UBC Theses and Dissertations

UBC Theses Logo

UBC Theses and Dissertations

Re-thinking the common law of defamation : striking a new balance between freedom of expression and the… Bayer, Carolin Anne 2001

Your browser doesn't seem to have a PDF viewer, please download the PDF to view this item.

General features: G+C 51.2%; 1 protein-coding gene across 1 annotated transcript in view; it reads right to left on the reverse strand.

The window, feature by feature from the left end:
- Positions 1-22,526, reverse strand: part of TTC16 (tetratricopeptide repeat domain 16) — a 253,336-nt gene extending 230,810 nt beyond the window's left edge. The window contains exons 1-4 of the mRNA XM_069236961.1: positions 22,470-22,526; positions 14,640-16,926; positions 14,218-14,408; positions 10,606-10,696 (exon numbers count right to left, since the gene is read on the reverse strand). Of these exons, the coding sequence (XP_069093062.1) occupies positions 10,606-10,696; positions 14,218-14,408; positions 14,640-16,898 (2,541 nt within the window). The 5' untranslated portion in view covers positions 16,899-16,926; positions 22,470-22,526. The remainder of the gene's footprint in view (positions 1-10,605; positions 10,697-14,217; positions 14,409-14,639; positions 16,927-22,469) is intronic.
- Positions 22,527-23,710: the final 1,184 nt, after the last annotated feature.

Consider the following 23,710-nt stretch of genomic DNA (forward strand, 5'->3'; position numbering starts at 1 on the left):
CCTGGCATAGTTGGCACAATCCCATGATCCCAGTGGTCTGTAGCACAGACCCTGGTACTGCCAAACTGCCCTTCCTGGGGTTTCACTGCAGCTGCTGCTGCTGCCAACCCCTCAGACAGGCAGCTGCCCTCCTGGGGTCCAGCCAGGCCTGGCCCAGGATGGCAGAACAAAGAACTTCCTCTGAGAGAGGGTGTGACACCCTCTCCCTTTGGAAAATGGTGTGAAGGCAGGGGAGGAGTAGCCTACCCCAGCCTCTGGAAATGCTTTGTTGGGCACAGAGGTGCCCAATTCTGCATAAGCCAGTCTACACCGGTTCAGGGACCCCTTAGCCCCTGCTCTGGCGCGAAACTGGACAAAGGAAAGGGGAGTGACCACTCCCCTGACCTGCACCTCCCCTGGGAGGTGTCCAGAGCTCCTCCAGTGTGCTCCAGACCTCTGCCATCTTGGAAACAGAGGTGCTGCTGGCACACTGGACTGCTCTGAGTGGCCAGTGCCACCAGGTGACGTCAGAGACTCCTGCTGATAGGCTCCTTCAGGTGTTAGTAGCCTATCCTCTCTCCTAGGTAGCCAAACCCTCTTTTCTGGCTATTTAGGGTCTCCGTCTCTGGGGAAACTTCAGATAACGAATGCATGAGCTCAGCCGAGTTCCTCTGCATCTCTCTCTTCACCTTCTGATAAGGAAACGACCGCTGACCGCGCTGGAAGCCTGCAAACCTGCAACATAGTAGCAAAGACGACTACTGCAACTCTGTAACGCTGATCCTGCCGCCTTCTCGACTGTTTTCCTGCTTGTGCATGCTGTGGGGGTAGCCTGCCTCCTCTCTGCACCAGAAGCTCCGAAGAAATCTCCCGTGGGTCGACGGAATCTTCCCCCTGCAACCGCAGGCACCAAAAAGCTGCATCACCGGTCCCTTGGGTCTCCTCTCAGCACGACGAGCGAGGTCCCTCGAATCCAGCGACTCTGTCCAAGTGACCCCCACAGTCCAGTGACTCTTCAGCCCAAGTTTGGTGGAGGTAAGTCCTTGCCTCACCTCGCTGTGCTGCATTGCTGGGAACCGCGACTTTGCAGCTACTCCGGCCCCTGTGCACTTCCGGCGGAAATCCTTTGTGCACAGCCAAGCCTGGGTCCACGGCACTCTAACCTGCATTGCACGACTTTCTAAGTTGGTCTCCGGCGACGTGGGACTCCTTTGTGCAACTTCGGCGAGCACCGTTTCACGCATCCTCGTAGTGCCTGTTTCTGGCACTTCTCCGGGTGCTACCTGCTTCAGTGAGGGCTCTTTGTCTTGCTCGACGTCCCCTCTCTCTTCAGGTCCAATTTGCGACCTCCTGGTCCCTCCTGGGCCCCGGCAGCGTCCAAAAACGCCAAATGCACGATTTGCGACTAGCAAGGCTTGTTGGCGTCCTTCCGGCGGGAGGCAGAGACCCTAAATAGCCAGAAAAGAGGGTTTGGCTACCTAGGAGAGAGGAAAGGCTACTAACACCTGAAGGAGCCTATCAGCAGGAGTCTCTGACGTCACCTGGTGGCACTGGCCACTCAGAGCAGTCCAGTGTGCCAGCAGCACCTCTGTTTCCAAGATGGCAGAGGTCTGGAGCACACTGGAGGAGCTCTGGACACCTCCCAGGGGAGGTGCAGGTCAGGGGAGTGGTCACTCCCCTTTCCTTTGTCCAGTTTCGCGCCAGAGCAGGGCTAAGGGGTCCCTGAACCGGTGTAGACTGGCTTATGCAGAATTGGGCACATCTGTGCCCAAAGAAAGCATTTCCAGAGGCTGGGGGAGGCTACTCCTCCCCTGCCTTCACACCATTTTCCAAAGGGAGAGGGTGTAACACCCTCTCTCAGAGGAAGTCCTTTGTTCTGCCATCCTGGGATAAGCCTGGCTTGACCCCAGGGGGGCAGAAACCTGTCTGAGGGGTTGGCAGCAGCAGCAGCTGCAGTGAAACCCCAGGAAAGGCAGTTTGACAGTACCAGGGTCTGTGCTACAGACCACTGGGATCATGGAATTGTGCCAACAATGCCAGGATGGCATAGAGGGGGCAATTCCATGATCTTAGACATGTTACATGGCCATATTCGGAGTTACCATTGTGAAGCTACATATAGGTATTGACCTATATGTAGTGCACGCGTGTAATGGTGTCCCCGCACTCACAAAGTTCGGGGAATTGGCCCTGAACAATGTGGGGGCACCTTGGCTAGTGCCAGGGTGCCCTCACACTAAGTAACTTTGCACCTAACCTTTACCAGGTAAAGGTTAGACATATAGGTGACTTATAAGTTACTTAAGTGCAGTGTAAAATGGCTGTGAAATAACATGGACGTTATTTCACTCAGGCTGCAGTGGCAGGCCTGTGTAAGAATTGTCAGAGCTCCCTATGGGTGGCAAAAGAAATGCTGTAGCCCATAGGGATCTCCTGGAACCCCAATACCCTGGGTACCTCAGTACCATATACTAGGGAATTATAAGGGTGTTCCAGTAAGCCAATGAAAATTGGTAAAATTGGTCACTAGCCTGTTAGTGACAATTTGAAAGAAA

Item Metadata

Download

Media
831-ubc_2001-0314.pdf [ 9.34MB ]
Metadata
JSON: 831-1.0077572.json
JSON-LD: 831-1.0077572-ld.json
RDF/XML (Pretty): 831-1.0077572-rdf.xml
RDF/JSON: 831-1.0077572-rdf.json
Turtle: 831-1.0077572-turtle.txt
N-Triples: 831-1.0077572-rdf-ntriples.txt
Original Record: 831-1.0077572-source.json
Full Text
831-1.0077572-fulltext.txt
Citation
831-1.0077572.ris

Full Text